As a computational materials chemist studying photocatalysis, how close to realistic systems can your modeling get?

I have a sort of high-level question about the theoretical modeling of photocatalysis. Most of the computational work on photocatalysis involves DFT calculations looking at band gaps, free energy profiles, and reaction pathways. I have also seen a handful of papers that use reactive MD to probe how the surrounding water molecules get affected by adsorbed species.

As a computational chemist or materials engineer, and you want to take your work closer to a real system, what is the logical next step? Would it be device modeling, where you take inputs from DFT (such as overpotentials), and then try to calculate the I-V curves, for instance? Are there any other multi-scale modeling techniques or coarse-grain methods that can be used?

I guess this question can be extended more generally to different classes of applications, such as $\ce{CO2}$ sensors, other electrochemical reactions, and so on. I'm not really sure what the next step would be to go beyond DFT in order to model more macroscopic length and time scales.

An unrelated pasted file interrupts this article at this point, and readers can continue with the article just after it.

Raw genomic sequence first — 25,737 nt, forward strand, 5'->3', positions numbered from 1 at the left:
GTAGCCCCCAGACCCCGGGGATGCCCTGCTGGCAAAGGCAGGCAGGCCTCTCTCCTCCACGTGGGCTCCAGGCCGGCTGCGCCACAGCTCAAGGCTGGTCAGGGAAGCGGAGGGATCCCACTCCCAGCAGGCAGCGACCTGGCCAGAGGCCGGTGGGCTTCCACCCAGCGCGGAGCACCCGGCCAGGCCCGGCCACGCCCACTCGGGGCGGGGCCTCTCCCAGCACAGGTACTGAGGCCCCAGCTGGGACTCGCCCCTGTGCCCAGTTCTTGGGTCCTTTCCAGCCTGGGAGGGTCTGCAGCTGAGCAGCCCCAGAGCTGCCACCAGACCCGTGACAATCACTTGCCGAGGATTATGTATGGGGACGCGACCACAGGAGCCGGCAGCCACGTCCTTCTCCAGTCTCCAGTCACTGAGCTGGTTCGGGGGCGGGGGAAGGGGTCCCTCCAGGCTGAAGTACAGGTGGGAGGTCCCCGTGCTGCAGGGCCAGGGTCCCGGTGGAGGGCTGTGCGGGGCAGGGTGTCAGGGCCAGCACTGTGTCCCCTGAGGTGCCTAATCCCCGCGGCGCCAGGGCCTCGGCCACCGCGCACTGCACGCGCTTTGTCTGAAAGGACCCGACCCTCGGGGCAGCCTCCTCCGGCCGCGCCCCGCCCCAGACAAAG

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    $\begingroup$ At first sight the question appears overly broad for me. $\endgroup$ – Wildcat Aug 2 '15 at 18:37
  • $\begingroup$ @Wildcat: I understand, but I'm not really sure about how to make it more specific. I have edited my question a bit though. $\endgroup$ – user34801 Aug 2 '15 at 20:05

Look, I try to give you a broad answer. If you want band gaps, you need electronic structure that means DFT!

If you do MD that means classical mechanics means no electronic structure no band gaps.

You want to have solvent effects for your, I presume large system, then DFT is costly, you would be left with QM/MM or sometimes called double resolution.

Reactive forcefields such as Reaxff use some valence bond theory to treat electronic structure which is low level of theory and can not be extended to inorganic compound unless it's parametrized.

Finally all these methods are highly approximate, but for engineering purposes everything is approximate.

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